Express Dairies suffered a setback yesterday when its proposed merger with the UK arm of the Danish co-operative Arla Foods was referred to the Competition Commission. The decision will delay the £140m merger by about three months as the commission is not to report until 24 September.
In making the referral, the Competition minister, Gerry Sutcliffe, said: "The OFT [Office of Fair Trading] has advised me that this proposed acquisition gives rise to a significant prospect of a substantial lessening of competition. It would lead to a reduction in the number of potential suppliers of fresh milk to the larger supermarkets from four to three nationally and potentially from three to two in some regions."
He added that the decision did not prejudge whether the deal was against the public interest. However, Express Dairies' shares closed 2.75p lower at 36.75p.
Some analysts expressed surprise at the decision given the overcapacity in the milk market and the need for rationalisation. However, the battle for control for Safeway, where four of the bidders have been referred to the Competition Commission, was viewed as a potential factor by some experts.
One analyst said: "I think the Safeway situation is an issue. If they are looking at the supermarket sector going from four to three then they have to look at the suppliers going from four to three too. They have to be consistent. But we are still pretty confident that it will be waived through."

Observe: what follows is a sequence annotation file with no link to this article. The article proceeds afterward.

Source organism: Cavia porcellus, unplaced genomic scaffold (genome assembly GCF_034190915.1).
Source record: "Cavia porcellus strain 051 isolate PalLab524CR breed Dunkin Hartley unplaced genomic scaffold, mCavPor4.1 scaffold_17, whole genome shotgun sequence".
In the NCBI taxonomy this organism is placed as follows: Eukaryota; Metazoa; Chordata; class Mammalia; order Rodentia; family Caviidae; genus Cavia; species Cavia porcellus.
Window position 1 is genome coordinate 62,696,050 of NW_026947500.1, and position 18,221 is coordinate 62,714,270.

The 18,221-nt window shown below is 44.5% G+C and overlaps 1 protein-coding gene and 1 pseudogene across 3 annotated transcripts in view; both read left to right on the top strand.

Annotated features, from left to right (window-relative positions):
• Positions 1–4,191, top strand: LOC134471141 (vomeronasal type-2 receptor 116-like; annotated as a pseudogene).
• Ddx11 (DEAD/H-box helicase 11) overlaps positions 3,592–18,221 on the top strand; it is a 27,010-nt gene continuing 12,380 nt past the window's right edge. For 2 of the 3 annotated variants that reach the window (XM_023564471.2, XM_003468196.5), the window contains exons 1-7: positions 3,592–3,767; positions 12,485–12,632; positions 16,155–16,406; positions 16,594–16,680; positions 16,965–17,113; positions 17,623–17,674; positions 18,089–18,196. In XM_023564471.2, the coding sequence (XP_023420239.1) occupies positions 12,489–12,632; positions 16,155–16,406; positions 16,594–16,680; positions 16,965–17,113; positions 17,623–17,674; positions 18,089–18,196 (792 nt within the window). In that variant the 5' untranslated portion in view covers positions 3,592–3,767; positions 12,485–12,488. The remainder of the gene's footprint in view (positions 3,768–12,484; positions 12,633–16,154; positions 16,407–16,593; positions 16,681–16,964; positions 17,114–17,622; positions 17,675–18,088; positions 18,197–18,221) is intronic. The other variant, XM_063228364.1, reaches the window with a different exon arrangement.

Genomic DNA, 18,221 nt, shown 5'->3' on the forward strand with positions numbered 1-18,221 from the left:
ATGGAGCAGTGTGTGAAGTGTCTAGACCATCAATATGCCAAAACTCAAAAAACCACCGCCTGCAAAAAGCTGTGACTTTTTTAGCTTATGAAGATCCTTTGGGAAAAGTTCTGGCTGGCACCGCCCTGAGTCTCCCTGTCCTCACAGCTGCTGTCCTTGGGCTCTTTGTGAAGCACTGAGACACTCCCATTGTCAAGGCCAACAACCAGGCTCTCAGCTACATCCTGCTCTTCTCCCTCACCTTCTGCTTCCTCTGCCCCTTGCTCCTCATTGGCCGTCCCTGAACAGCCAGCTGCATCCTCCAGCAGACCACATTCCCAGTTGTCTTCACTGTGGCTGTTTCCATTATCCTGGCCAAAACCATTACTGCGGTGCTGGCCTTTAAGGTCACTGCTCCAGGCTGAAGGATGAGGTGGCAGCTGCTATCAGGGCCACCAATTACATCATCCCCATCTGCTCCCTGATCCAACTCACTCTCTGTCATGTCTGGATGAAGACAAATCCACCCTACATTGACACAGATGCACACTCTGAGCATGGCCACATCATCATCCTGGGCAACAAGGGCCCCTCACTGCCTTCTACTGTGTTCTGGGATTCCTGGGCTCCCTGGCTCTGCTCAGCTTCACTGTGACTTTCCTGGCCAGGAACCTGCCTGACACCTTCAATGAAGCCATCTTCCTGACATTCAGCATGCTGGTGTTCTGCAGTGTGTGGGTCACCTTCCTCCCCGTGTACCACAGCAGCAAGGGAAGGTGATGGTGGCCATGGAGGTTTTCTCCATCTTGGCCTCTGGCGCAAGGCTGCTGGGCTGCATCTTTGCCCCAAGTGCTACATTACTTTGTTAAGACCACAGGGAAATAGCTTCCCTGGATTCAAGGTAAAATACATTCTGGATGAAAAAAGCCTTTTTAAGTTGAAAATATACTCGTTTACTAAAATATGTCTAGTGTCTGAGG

Express Dairies said it intended to "co-operate fully with the Competition Commission to work towards a successful outcome".
The merger would create the UK's largest milk supplier to supermarkets, with 38 per cent of the market. The only other two players would be Robert Wiseman, which is dominant in Scotland, and Dairy Crest. The business would have combined sales of £1.3bn and be renamed Arla Foods.
The combined Express Dairies-Arla business would account for 44 per cent of Tesco's milk supply and 70 per cent of Somerfield's.
Another factor in the decision to refer the deal may have been the relatively limited time the OFT had to consider it. The merger only came back under the OFT's jurisdiction a month ago after the European Commission said the deal raised no Europe-wide issues.
The delay to the merger will mean that Express shareholders will have to wait for the 9.6p special dividend promised. It will also mean a delay to the synergy benefits, worth £20m over three years.
Last month Express Dairies reported profits of £12m for the year to March, with the doorstep delivery business seeing a volume decline of 10 per cent year on year. This is better than the 11.5 per cent suffered by the market as a whole.
Express has been keen to seal the Arla deal as it will give it greater economies of scale.Reuse content